Monday, October 13, 2014

Send in Your Video in Support of Saudi Women Driving

I have written so many times about the fact that women are banned from driving here in Saudi Arabia.  I have been very vocal about my objections to this unfair driving ban based solely on gender discrimination.  

I personally drove safely in the United States for more than 40 years before moving to this country, yet despite my clean driving record and decades of driving experience, I am denied the right to drive in Saudi Arabia simply because I am female.  To me, this is the stupidest possible excuse imaginable.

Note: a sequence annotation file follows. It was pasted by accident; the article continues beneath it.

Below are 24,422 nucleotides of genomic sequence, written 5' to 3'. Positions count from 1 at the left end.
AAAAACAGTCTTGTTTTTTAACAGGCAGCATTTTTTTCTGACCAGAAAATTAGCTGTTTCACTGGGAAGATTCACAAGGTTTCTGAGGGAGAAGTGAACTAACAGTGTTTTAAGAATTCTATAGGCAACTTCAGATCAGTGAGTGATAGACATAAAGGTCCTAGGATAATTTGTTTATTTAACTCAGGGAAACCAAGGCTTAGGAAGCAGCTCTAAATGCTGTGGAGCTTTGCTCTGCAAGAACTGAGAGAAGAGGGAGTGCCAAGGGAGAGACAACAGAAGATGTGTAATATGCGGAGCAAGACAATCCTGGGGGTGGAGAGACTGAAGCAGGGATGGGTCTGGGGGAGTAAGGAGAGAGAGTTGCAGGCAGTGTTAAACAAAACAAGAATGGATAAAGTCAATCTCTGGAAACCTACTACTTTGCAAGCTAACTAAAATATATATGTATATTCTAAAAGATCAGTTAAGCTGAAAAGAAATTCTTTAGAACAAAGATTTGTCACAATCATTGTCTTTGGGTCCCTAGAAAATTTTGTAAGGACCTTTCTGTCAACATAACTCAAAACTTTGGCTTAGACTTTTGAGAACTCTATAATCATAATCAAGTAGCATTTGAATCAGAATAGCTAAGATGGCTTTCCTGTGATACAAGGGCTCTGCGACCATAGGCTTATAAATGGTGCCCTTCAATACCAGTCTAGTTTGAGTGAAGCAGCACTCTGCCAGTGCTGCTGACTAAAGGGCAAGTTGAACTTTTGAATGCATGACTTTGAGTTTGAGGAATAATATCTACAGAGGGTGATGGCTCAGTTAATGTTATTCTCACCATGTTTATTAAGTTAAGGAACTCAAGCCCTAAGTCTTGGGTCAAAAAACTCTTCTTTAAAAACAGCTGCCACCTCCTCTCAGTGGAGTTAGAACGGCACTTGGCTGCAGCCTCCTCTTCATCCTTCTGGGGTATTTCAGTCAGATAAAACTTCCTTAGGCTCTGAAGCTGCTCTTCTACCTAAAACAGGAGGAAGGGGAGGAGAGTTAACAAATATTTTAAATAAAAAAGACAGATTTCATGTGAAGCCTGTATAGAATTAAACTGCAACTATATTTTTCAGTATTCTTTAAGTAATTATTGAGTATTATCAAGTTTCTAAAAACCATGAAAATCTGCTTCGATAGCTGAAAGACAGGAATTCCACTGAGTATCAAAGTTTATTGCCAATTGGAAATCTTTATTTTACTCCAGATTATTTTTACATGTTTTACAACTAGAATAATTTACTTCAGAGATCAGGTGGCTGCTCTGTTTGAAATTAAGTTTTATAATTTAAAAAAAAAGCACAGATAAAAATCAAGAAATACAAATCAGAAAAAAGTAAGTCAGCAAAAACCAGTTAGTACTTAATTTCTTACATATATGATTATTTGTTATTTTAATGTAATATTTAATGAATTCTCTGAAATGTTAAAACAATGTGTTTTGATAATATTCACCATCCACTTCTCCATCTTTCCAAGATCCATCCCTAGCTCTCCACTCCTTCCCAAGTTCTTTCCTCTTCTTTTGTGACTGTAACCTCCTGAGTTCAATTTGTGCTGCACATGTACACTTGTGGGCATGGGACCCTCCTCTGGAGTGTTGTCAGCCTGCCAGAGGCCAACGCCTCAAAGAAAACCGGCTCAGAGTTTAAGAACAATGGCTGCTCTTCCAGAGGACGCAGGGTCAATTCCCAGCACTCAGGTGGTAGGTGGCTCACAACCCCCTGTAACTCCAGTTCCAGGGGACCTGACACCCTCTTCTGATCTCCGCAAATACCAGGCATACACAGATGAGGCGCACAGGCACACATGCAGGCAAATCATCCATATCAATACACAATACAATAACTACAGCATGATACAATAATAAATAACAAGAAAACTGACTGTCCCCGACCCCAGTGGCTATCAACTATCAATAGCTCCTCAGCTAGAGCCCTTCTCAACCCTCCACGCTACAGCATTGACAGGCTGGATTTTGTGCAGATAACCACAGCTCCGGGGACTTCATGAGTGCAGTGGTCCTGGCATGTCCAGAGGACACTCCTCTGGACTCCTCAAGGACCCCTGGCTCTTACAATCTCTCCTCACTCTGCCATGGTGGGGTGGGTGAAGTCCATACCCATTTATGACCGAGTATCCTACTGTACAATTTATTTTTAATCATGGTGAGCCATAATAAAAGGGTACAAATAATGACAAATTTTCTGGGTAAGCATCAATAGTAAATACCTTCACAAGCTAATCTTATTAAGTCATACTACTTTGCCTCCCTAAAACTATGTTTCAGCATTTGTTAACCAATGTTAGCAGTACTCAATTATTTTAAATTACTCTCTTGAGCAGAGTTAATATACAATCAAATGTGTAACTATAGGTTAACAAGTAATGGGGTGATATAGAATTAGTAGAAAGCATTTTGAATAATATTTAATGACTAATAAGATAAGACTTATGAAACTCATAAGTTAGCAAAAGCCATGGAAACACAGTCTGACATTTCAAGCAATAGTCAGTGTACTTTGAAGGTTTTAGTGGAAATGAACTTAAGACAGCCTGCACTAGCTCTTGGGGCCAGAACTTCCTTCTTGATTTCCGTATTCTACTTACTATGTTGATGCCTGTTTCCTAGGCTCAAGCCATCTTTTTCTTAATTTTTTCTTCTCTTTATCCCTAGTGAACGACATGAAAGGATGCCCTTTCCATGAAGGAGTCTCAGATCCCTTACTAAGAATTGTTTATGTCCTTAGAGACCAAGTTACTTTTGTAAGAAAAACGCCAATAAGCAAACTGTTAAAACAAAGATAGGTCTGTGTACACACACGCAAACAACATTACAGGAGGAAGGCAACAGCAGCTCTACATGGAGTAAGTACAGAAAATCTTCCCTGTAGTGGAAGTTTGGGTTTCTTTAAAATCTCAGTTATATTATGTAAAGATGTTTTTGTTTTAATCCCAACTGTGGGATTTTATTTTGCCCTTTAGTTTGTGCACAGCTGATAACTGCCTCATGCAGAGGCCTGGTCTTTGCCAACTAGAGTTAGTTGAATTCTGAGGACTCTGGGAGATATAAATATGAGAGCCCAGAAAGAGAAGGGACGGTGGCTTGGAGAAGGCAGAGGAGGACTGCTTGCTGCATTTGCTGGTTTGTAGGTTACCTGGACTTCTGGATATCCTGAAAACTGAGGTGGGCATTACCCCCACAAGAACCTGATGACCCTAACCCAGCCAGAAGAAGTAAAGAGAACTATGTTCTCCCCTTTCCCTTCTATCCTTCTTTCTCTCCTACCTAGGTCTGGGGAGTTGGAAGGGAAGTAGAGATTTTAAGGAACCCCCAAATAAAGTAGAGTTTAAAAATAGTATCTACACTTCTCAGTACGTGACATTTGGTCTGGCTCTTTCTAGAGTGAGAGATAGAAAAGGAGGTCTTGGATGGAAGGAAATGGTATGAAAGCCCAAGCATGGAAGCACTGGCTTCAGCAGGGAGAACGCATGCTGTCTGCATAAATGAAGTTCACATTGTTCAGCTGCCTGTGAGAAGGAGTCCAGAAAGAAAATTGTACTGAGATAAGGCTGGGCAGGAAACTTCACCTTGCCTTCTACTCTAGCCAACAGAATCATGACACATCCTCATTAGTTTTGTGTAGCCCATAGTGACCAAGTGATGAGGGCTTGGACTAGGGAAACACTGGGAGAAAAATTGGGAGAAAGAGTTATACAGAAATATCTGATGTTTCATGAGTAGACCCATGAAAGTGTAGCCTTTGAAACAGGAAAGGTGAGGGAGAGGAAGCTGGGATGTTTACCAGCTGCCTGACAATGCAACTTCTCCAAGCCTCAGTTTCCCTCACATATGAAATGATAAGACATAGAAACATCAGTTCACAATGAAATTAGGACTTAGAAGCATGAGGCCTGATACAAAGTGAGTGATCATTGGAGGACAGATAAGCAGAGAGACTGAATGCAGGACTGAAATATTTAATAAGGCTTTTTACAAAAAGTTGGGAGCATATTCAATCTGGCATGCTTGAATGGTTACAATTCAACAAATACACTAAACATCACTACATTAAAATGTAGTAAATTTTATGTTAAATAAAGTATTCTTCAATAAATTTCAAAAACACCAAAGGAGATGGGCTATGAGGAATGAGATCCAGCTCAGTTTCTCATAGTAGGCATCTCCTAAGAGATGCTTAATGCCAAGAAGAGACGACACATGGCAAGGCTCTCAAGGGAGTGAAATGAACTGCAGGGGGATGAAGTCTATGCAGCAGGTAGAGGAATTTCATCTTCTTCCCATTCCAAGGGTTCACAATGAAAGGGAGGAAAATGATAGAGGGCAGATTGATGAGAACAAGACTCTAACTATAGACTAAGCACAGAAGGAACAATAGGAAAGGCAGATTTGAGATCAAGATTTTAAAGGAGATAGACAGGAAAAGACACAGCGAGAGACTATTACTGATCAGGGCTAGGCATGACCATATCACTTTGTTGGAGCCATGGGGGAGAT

However the continuous stream of feeble excuses given by Saudi religious clerics for why women shouldn't drive here is beyond comprehension. Excuses like "Driving damages women's ovaries and pelvises," or that "Children of mothers who drive are born with disorders of varying degrees."  Oh, and then there's the one that claims a scientific study in countries where women drive caused an upsurge in homosexuality, prostitution, divorce, AND pornography.  Oh, yeah, and let's not forget their claim that within 10 years of allowing women to get behind the wheel in Saudi Arabia, there would not be a single virgin to be found within the kingdom.  And then there are the concerned men who try to convince us women that we are lucky to be being chauffeured around like queens or that we won't be able to handle a flat tire or broken down car and if that happens, it opens us up to all kinds of dangers.  And on and on and on ...